Wharton, Glenn. 2006. "The Challenges of Conserving Contemporary Art." In Collecting the New: Museums and Contemporary Art, edited by Bruce Altshuler. Princeton: Princeton University Press. 164-178. free online access. #contemporary


Appelbaum, Barbara. 2007. Conservation Treatment Methodology. Oxford, UK: Butterworth Heinemann.

Balachandran, Sanchita. 2007. “Object Lessons: The Politics of Preservation and Museum Building in Western China in the Early Twentieth Century.” International Journal of Cultural Property 14(1). #MageeGuptaBib

Barassi, Sebastiano. 2007. "The Modern Cult of Replicas: A Rieglian Analysis of Values in Replication." Tate Papers 8. (free online resource)

Johnson, Jessica 2007. “Collaborative touch: working with a community artist to restore a Kwakwaka’waka mask.” In The Power of Touch: Handling Objects in Museum and Heritage Contexts, edited by Elizabeth Pye. Walnut Creek, California: Left Coast Press. 215-222. #indigenous

Mancusi-Ungaro, Carol. 2007. “Authority and Ethics.” Tate Papers 8. free online access #contemporary

Matero, Frank. 2007. "Loss, Compensation, and Authenticity: The Contribution of Cesare Brandi to Architectural Conservation in America." In Future Anterior 4(1): 45-58.

Rickard, Jolene. 2007. “Absorbing or obscuring the absence of a critical space in the Americas for indigeneity: the Smithsonian’s National Museum of the American Indian.” RES: Anthropology and Aesthetics 52: 85-92. #indigenous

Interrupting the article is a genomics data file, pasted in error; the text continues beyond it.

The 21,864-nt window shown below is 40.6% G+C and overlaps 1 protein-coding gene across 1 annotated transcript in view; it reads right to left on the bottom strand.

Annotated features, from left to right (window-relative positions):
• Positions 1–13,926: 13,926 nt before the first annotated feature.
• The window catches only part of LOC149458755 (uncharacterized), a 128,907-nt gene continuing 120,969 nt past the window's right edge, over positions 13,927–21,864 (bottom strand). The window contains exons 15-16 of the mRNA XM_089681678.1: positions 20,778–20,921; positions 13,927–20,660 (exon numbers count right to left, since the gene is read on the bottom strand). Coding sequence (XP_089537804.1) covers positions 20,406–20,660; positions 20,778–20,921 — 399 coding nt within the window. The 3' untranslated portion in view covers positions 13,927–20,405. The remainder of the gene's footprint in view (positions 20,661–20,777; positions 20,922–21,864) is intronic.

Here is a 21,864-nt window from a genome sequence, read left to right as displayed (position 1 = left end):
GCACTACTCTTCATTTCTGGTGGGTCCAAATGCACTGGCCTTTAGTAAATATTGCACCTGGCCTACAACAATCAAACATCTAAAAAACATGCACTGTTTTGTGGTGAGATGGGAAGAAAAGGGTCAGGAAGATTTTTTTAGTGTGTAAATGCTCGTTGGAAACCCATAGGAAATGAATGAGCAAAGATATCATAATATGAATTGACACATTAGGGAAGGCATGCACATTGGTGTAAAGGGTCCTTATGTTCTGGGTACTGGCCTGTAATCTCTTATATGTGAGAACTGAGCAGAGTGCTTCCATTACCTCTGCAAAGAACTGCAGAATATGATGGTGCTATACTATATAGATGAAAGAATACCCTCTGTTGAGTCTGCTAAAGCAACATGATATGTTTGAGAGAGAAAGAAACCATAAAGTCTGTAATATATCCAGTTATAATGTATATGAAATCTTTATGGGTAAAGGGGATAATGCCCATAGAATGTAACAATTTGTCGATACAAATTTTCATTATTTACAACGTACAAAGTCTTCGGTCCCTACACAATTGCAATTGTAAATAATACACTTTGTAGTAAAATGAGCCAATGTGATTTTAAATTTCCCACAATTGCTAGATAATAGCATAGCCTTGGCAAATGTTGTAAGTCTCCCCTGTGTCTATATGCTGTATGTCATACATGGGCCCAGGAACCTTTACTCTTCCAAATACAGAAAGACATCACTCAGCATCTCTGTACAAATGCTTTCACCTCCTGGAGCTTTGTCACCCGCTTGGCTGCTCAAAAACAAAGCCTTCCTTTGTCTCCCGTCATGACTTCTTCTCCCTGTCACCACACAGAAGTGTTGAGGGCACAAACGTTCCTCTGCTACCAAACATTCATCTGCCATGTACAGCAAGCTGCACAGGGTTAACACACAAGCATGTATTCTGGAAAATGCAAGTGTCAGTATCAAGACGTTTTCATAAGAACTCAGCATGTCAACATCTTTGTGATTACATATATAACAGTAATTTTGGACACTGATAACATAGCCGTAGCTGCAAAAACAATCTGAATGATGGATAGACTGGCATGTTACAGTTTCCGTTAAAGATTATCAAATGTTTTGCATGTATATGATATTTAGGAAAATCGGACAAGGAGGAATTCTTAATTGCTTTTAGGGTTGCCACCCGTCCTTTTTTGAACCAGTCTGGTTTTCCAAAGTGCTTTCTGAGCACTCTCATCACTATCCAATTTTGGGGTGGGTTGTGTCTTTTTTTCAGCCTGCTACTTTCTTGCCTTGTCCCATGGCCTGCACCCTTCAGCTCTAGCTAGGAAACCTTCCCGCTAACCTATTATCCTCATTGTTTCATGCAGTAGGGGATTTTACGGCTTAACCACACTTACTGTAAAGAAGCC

Schuster, James and Dean Whiting. 2007. “Marae conservation in Aotearoa.” In Decolonising Conservation: Caring for Maori Meeting Houses outside New Zealand, edited by Dean Sully. Walnut Creek, California: Left Coast Press. 71-88. #indigenous

Sully, Dean, 2007. “Colonizing and conservation.” In Decolonising Conservation: Caring for Maori Meeting Houses outside New Zealand, edited by Dean Sully. Walnut Creek, California: Left Coast Press. 27-43. #indigenous

This book, the culmination of Sully’s PhD work, advocates for a frame shift in conservation, with a call to place greater value on the impact of conservation work on people’s/peoples’ lives, and less emphasis on the material preservation of the physical fabric of cultural heritage. Sully highlights the colonialism embedded in western conservation practice, which commodifies sacred indigenous objects. He ultimately argues for a reexamination of the bedrock of western conservation, which is founded on a history of colonialism, and calls for a decolonization of conservation practice.

Wijesurya, Gamini 2007. “Conserving living taonga: the concept of continuity.” In Decolonising Conservation: Caring for Maori Meeting Houses outside New Zealand, edited by Dean Sully. Walnut Creek, California: Left Coast Press. 59-69. #indigenous


Mansfield, John R. 2008. “The Ethics of Conservation: Some Dilemmas in Cultural Built Heritage Projects in England.” Engineering, Construction and Architectural Management 15(3): 270–81. #MageeGuptaBib #architecture